Winning watches at Wimbledon

Tennis stars Serena Williams (above) and her Audemars Piguet Ladies Royal Oak Offshore and Novak Djokovic (right) with his Seiko Astron GPS Solar Novak Djokovic Limited Edition.
Tennis star Novak Djokovic (above) with his Seiko Astron GPS Solar Novak Djokovic Limited Edition.PHOTOS: AGENCE FRANCE-PRESSE, REUTERS

There was some serious hardware on display at Wimbledon over the weekend and I'm not talking about the trophies.

Both men's and women's champions, Novak Djokovic and Serena Williams, sported bold watches as they celebrated their victories on Centre Court. As the cameras start flashing, the watch sponsors end up winning just as much as the athletes.

Serena Williams took Wimbledon for the sixth time on Saturday, wearing an Audemars Piguet Ladies Royal Oak Offshore (US$31,300 or S$42,600). And she didn't just strap the watch on during the award ceremony like Djokovic: She actually won with the watch on her wrist. 

This watch is a far cry from the ultra-lightweight, space-age Richard Mille that Rafael Nadal plays with.

No cutting-edge alloys or hybrid fabric straps here - just a solid rose-gold case, a smattering of diamonds and a bright white rubber strap.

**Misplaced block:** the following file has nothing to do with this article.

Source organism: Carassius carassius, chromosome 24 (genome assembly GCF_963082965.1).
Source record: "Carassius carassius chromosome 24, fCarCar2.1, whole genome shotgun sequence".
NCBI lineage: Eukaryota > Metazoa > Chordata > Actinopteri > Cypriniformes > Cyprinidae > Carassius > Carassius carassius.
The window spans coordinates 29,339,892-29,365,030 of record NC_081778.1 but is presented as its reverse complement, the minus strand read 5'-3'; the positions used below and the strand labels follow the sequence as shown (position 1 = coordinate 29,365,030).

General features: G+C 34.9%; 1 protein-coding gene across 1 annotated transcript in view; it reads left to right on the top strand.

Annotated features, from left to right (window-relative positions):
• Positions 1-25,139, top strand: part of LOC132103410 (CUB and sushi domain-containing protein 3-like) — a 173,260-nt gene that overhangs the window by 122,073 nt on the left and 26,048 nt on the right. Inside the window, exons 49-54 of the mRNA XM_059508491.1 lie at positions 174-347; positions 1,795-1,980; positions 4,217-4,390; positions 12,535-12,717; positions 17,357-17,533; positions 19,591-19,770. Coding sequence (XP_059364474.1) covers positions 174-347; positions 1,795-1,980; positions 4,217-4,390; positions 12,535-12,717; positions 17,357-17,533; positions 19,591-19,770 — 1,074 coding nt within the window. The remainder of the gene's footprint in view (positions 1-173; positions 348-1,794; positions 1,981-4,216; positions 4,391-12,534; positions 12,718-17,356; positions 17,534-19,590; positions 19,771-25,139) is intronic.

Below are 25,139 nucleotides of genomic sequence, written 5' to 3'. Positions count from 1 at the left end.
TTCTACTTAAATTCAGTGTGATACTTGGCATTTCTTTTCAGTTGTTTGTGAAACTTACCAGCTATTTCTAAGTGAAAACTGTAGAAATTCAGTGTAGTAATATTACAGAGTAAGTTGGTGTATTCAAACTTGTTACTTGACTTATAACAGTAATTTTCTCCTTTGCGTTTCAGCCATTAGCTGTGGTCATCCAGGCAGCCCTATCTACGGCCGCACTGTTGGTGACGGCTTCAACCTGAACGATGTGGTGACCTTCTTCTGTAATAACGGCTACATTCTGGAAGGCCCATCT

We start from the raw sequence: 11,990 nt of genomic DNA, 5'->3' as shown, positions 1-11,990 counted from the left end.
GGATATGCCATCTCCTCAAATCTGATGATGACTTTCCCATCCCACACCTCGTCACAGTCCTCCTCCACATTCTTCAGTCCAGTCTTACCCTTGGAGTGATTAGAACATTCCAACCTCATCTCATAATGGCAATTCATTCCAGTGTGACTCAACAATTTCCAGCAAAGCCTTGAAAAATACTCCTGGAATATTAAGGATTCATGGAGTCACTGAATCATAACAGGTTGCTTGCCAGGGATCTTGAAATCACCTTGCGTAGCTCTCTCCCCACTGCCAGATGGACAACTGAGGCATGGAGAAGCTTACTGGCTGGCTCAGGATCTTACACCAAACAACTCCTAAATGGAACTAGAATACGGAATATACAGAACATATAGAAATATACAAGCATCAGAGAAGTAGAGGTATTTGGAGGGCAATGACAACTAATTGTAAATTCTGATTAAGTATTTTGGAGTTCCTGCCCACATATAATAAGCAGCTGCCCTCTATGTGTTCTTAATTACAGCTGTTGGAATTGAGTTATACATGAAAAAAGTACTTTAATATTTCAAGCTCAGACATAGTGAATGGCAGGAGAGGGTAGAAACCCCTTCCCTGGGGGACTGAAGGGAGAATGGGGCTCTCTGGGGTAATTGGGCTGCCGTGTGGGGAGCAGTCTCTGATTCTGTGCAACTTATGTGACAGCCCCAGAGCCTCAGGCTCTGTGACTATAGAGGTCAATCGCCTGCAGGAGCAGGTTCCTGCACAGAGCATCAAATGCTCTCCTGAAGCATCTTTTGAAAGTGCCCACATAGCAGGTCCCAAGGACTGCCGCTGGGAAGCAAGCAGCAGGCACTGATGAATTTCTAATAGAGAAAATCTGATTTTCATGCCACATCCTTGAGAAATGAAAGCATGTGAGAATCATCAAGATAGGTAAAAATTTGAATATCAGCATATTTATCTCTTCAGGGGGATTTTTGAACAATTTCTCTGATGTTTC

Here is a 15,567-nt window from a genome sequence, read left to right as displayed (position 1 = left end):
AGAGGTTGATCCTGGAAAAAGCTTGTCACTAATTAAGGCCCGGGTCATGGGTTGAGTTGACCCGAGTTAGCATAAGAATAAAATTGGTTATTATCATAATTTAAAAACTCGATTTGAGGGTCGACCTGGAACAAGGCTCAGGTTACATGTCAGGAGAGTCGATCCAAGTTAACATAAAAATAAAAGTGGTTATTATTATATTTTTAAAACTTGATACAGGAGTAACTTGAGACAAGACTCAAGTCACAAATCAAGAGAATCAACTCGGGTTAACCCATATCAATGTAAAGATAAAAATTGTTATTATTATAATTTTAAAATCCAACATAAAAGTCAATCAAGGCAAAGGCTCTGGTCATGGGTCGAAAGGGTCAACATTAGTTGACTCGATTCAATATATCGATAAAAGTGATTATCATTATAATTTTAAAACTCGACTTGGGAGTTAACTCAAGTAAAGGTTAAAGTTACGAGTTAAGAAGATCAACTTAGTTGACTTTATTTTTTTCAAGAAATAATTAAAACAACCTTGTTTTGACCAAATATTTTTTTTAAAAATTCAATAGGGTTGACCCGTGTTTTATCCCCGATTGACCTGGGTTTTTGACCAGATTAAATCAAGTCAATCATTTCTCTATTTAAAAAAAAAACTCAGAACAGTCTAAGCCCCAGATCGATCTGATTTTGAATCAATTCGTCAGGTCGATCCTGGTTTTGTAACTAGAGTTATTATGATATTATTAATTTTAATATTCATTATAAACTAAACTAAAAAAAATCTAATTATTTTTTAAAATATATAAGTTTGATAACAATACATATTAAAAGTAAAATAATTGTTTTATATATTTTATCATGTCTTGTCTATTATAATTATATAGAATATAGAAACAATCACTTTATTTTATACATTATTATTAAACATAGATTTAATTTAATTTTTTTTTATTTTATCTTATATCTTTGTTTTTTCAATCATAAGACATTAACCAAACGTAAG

Tennis star Serena Williams (above) and her Audemars Piguet Ladies Royal Oak Offshore. PHOTOS: AGENCE FRANCE-PRESSE, REUTERS

I'd barely be able to lift my wrist while wearing one, let alone swing a tennis racquet. Perhaps it's all part of her training?

On Sunday, Djokovic lifted, and sensually kissed, the Wimbledon Cup with his namesake Seiko Astron GPS Solar Novak Djokovic Limited Edition (US$1,925) popping just so on his wrist.

His watch is Japanese instead of Swiss (to match his Uniqlo outfit) and the most complicated Astron to date. The rose-gold-coloured case has a contrasting black ceramic bezel and a proprietary chronograph movement under the dial that uses GPS satellites to reset the time when you change locations.

Bonus: It charges via solar energy. There are only 2,500 pieces worldwide.

When Djokovic boards a quick flight from Wimbledon to the US Open, the watch will turn back five hours when he steps off the plane in New York. It looks pretty great next to that trophy, too, doesn't it? 

Of course, these weren't the only watches on display on the courts.

Besides the oversized Rolex logos adorning almost every surface (which actually look perfectly at home at Wimbledon, if you ask me), men's runner-up, Mr Switzerland himself, Roger Federer, had a Rolex on his wrist in the winners' circle too.

It was tough to see under his cuff, but my guess is a 40mm platinum Day-Date.

Women's runner-up Garbine Muguruza received her trophy without a watch, but it's hard to think of a better way to court watch sponsors than playing in the Wimbledon final.

I can't imagine she'll be showing up with bare wrists for much longer.


A version of this article appeared in the print edition of The Straits Times on July 16, 2015, with the headline 'Winning watches at Wimbledon'. Print Edition | Subscribe